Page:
Is there a threat to the Russian language in Turkmenistan?

According to the article Не всем понятно: существует ли угроза для русского языка в Центральной Азии, the use of the Russian language is slowly dying out in Turkmenistan, although there is still a substantial Russian-speaking presence in the country. 

Domestic Climate

The Russian language is still widespread across Central Asia, although more in countries such as Kazakhstan, where 90% of the population speaks Russian. In Turkmenistan, 40% of the population uses or understands Russian. However, only 12% of the population considers it their native language. 

According to Россотрудничество (Rossotrudnichestvo, The Federal Agency for the Commonwealth of Independent States Affairs, Compatriots Living Abroad, and International Humanitarian Cooperation), there are around 300,000 Russians living in Turkmenistan, compared to 5 million in Kazakhstan, 1 million in Uzbekistan, 373,000 in Kyrgyzstan, and 88,000 in Tajikistan. When it comes to education, there are only 71 Russian-language schools in Turkmenistan.

However, due to Turkmenistan’s information secrecy, there is no open access to accurate information about the state of affairs in the country. Despite this, oppositional Turkmen media outlets operating from abroad write that Russian-language schools are being cut in the country. Still, President Serdar Berdymukhammedov earlier proposed the creation of a joint Russian-Turkmenistan university, but Turkmenistan rarely discusses or clarifies its language policies.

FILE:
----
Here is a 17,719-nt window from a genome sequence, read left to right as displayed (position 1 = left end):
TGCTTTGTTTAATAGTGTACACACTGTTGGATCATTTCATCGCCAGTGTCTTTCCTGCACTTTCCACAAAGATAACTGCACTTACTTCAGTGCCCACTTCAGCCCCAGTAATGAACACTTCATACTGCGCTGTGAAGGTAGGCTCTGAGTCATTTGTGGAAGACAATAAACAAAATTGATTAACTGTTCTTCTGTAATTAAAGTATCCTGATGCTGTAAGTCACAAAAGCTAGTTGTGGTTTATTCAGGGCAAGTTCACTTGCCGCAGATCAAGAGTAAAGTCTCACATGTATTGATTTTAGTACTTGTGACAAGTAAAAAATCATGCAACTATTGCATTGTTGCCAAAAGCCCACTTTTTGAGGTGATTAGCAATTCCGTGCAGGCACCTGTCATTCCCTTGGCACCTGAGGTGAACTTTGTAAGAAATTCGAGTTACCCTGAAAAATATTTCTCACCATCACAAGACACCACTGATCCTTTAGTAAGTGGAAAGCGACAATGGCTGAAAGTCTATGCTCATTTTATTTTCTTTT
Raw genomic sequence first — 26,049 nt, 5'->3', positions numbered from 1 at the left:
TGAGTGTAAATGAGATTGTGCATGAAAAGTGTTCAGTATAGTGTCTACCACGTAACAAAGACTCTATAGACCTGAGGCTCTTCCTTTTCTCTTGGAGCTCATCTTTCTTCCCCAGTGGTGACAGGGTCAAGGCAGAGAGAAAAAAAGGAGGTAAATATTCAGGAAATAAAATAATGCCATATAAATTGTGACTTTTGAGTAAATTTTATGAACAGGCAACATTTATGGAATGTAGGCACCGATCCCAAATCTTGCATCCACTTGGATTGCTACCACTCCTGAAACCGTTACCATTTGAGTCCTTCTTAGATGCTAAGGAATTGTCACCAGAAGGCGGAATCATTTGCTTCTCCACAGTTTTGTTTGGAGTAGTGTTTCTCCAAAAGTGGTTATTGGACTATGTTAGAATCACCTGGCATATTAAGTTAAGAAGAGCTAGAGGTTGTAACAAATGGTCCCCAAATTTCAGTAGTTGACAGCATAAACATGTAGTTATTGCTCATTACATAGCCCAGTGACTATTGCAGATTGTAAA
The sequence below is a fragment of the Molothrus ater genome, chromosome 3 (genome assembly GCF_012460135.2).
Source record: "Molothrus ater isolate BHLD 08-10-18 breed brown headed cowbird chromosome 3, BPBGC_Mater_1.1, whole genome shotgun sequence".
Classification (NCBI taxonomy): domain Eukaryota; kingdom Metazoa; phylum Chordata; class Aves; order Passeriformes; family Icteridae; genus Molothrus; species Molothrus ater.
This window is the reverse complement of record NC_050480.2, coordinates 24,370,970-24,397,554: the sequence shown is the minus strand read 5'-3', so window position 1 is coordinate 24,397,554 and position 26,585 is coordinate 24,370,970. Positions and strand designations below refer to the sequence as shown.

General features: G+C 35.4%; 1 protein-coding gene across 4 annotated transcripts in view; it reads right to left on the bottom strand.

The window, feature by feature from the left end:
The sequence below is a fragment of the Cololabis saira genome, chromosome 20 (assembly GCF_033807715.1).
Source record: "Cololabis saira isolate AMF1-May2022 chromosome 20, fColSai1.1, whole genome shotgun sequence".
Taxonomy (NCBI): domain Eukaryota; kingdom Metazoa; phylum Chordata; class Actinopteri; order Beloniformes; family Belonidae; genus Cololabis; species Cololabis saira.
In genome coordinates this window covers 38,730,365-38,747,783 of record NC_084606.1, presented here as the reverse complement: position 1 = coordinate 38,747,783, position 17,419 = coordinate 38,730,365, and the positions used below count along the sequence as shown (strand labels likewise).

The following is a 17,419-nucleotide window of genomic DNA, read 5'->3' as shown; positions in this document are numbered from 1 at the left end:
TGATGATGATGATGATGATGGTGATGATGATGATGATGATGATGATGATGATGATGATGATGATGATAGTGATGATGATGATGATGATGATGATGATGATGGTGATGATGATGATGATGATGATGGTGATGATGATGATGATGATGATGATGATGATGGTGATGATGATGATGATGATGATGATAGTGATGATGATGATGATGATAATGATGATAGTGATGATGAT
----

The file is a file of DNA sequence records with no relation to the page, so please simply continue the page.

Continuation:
Russian Relations

According to Konstantin Zatulin, First Deputy Chairman of the State Duma Committee on CIS Affairs and Relations with Compatriots, the leaders of Central Asian states emphasize the importance of the Russian language for maintaining bilateral relations with Moscow, but in their homeland they are pursuing a policy of indigenization. He stated that this leads to the disappearance of Russian names and references in these countries, and that the Russian language is under pressure from local elites, with the exception of Uzbekistan which has seen a resurgence of interest in the Russian language. 

Zatulin says that this process is difficult due to the cost of transitioning from the Cyrillic alphabet to the Latin alphabet, as well as changing education programs into the national language. Furthermore, this process is also hindered by economic ties with Russia, which are important for Central Asia to maintain. Zatulin says that because transport corridors continue to go through Russia, this relationship is critical to maintain. In the future, Russia expects a growth of interest towards learning the Russian language in Central Asia.

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